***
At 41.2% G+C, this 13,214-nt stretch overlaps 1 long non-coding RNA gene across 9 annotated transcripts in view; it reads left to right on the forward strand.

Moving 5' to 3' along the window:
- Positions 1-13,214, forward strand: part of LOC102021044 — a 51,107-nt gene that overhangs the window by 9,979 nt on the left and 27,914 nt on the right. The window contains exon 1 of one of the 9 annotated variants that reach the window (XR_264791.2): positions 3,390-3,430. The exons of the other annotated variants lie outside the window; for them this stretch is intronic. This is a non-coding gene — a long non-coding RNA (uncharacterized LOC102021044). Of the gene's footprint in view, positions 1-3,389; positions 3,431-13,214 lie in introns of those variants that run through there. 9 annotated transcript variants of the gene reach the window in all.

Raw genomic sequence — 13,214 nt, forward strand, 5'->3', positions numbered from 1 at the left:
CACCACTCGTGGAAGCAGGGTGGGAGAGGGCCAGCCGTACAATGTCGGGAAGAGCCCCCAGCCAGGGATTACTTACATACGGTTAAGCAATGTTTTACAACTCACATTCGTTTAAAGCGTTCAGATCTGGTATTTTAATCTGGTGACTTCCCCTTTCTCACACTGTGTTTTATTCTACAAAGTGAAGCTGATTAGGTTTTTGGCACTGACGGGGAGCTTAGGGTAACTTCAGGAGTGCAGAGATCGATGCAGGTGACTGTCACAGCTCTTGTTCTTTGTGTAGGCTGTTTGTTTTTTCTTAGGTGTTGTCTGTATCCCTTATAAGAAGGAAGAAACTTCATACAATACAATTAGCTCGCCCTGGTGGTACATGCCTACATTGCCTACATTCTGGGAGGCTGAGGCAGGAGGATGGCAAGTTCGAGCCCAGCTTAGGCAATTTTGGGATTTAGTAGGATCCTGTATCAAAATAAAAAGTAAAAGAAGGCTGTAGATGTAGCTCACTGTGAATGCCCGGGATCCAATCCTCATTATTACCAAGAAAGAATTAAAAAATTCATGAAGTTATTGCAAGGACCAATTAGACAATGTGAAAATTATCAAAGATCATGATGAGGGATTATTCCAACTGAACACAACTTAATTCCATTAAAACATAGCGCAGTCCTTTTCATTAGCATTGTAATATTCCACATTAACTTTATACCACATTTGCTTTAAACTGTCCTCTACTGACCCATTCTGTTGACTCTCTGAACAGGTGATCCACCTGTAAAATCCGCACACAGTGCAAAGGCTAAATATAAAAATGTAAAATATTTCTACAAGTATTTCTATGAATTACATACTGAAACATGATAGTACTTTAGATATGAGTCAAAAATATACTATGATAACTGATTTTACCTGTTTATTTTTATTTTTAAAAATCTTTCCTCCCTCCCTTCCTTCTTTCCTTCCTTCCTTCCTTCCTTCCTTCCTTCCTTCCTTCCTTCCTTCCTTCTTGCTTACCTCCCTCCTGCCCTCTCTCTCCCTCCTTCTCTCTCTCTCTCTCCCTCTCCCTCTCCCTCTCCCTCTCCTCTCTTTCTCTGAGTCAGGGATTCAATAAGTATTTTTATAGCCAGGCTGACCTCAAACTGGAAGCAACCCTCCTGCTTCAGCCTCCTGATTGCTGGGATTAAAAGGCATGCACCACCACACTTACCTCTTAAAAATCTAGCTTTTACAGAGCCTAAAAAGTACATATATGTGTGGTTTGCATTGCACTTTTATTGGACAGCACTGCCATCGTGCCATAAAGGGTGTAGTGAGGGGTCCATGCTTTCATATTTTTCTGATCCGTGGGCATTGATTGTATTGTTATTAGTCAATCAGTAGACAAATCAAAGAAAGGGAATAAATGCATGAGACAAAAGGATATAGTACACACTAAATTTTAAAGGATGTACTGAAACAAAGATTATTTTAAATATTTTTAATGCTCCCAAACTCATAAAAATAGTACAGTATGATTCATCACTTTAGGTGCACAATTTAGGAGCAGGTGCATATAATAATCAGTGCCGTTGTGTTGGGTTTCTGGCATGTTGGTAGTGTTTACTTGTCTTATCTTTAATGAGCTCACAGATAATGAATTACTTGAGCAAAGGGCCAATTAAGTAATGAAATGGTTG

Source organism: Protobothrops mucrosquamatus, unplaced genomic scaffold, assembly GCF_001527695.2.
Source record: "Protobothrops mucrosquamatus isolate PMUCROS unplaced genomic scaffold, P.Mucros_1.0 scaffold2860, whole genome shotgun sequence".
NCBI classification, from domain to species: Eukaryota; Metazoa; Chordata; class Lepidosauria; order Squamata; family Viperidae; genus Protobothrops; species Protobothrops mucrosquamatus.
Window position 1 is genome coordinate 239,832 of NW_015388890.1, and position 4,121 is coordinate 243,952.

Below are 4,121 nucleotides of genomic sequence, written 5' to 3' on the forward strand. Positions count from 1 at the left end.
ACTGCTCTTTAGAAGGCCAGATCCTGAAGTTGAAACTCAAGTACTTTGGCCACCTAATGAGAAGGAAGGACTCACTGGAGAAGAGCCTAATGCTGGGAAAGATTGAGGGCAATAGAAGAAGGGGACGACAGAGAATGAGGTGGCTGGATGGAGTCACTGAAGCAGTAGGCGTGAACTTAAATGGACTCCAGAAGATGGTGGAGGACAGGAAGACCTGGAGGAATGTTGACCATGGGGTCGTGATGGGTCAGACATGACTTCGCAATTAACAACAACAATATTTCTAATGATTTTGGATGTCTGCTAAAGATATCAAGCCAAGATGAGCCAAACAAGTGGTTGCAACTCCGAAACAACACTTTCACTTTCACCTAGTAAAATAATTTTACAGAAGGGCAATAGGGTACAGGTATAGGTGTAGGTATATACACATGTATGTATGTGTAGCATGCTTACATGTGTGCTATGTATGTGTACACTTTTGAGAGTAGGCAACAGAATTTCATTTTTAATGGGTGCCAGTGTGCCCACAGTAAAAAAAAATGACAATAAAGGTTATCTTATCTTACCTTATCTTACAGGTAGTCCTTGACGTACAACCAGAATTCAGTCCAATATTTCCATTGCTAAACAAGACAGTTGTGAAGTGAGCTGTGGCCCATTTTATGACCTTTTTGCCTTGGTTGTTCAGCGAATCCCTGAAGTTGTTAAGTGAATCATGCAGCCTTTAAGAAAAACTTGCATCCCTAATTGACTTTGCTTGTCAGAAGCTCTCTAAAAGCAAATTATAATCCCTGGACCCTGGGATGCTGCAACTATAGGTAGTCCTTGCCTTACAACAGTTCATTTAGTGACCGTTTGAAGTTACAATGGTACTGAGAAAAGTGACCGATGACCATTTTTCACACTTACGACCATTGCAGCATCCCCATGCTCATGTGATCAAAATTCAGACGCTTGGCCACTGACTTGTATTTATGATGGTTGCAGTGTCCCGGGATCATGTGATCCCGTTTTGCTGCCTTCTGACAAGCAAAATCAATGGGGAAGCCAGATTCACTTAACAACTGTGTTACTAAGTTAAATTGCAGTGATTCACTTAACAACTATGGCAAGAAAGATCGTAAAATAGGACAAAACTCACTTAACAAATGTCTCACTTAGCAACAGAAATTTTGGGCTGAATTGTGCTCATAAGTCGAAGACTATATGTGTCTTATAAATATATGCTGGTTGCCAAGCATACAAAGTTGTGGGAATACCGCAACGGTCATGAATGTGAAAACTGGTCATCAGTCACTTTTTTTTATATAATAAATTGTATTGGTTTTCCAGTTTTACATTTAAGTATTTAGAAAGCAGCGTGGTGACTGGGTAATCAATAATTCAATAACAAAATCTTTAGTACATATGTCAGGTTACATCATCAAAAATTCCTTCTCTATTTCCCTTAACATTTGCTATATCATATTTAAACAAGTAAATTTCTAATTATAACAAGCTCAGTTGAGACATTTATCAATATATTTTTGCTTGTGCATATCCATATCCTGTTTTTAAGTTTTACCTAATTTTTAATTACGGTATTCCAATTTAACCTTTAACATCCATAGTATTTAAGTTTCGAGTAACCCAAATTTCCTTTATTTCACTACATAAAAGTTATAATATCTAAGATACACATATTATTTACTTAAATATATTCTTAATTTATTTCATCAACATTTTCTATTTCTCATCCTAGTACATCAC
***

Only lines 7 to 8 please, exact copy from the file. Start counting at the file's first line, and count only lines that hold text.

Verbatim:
Source record: "Protobothrops mucrosquamatus isolate PMUCROS unplaced genomic scaffold, P.Mucros_1.0 scaffold2860, whole genome shotgun sequence".
NCBI classification, from domain to species: Eukaryota; Metazoa; Chordata; class Lepidosauria; order Squamata; family Viperidae; genus Protobothrops; species Protobothrops mucrosquamatus.